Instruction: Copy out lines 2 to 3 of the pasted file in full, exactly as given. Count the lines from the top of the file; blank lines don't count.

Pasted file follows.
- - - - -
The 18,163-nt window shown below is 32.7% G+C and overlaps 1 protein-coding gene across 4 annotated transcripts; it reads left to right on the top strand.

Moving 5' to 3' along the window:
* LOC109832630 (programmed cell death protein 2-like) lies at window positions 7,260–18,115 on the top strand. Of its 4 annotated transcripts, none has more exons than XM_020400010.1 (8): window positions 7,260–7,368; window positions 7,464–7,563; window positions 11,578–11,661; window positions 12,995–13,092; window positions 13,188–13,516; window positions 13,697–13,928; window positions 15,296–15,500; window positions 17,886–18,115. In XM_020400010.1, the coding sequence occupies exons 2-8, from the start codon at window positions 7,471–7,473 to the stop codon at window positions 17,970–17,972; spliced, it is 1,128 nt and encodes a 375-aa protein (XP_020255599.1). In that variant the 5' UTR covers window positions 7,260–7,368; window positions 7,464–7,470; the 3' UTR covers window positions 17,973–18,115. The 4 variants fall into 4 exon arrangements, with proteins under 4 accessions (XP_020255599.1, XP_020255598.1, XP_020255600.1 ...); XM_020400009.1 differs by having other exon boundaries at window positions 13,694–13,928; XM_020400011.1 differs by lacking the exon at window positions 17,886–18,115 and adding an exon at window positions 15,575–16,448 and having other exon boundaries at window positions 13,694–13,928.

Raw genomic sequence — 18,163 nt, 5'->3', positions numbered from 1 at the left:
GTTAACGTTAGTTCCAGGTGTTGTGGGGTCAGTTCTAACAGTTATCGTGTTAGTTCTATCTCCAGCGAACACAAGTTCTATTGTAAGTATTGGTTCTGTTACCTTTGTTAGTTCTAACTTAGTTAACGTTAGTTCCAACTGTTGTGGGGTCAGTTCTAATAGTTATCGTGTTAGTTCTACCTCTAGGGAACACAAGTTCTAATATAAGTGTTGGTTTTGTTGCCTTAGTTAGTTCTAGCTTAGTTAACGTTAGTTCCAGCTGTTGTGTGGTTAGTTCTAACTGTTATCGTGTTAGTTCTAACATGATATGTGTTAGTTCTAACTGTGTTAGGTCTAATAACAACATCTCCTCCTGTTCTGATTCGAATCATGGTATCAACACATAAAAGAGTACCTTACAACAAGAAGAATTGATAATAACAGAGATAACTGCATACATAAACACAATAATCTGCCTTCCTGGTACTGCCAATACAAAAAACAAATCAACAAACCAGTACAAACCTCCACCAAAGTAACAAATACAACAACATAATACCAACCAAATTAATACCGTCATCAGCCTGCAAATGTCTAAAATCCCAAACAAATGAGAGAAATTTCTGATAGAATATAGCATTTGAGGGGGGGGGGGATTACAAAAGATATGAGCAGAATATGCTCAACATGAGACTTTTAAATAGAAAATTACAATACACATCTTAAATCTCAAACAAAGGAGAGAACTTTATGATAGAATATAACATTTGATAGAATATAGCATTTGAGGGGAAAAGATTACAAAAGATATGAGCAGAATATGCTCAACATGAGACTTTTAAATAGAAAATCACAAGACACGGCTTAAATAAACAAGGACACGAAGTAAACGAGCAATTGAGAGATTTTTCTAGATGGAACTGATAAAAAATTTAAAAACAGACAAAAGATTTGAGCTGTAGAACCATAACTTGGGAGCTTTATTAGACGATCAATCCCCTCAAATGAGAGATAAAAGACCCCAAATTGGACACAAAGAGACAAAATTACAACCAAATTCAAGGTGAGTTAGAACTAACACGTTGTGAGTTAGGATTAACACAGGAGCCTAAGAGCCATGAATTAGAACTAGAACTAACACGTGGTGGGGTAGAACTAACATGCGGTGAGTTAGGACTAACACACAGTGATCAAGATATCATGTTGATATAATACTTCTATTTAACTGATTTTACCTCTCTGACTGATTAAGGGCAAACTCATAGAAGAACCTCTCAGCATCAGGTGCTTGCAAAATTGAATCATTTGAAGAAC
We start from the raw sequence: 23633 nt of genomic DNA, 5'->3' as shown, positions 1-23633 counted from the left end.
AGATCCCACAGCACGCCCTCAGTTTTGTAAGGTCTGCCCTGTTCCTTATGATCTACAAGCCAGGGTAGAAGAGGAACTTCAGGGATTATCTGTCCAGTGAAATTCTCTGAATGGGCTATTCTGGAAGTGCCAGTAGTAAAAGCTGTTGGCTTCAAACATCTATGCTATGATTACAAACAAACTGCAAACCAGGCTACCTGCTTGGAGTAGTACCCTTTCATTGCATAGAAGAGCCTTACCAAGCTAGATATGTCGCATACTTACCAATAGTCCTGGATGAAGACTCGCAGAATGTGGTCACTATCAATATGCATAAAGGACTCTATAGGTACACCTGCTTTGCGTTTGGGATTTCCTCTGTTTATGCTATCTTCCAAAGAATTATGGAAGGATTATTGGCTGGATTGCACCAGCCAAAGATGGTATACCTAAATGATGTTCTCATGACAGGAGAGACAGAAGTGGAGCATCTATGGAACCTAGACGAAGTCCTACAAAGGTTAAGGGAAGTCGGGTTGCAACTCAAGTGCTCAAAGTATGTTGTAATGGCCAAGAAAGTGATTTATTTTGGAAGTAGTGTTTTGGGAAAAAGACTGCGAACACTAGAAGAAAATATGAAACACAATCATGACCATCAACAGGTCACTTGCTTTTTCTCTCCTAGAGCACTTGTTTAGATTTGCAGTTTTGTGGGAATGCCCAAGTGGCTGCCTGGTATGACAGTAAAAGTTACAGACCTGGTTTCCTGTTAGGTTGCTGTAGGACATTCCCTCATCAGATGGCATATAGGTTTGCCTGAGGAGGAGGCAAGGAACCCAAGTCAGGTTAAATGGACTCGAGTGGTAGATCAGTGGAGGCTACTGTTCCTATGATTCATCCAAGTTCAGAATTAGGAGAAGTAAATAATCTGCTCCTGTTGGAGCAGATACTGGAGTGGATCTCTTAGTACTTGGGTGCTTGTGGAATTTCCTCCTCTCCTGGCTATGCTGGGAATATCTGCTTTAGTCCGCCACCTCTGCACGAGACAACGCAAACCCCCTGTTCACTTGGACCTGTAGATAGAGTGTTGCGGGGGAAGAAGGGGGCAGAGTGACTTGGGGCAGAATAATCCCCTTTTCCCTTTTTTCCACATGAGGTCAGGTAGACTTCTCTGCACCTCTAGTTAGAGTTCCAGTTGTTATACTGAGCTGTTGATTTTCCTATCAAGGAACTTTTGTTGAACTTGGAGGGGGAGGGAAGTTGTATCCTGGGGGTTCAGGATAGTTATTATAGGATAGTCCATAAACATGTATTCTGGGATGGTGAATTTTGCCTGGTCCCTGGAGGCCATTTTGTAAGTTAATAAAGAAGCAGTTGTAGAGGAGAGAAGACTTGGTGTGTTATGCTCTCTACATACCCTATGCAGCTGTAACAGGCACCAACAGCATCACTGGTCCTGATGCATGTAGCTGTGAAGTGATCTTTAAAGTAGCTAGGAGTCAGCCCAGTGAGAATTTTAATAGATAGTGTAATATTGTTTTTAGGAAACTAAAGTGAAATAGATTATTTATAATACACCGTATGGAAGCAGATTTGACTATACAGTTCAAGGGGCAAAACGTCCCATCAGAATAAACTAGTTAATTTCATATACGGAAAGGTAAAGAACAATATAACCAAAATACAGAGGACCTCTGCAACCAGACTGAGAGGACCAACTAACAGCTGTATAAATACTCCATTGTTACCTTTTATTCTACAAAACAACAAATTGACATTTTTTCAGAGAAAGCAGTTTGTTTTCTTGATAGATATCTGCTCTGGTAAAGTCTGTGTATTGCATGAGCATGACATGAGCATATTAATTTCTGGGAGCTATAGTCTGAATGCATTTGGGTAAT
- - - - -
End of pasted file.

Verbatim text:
Moving 5' to 3' along the window:
* LOC109832630 (programmed cell death protein 2-like) lies at window positions 7,260–18,115 on the top strand. Of its 4 annotated transcripts, none has more exons than XM_020400010.1 (8): window positions 7,260–7,368; window positions 7,464–7,563; window positions 11,578–11,661; window positions 12,995–13,092; window positions 13,188–13,516; window positions 13,697–13,928; window positions 15,296–15,500; window positions 17,886–18,115. In XM_020400010.1, the coding sequence occupies exons 2-8, from the start codon at window positions 7,471–7,473 to the stop codon at window positions 17,970–17,972; spliced, it is 1,128 nt and encodes a 375-aa protein (XP_020255599.1). In that variant the 5' UTR covers window positions 7,260–7,368; window positions 7,464–7,470; the 3' UTR covers window positions 17,973–18,115. The 4 variants fall into 4 exon arrangements, with proteins under 4 accessions (XP_020255599.1, XP_020255598.1, XP_020255600.1 ...); XM_020400009.1 differs by having other exon boundaries at window positions 13,694–13,928; XM_020400011.1 differs by lacking the exon at window positions 17,886–18,115 and adding an exon at window positions 15,575–16,448 and having other exon boundaries at window positions 13,694–13,928.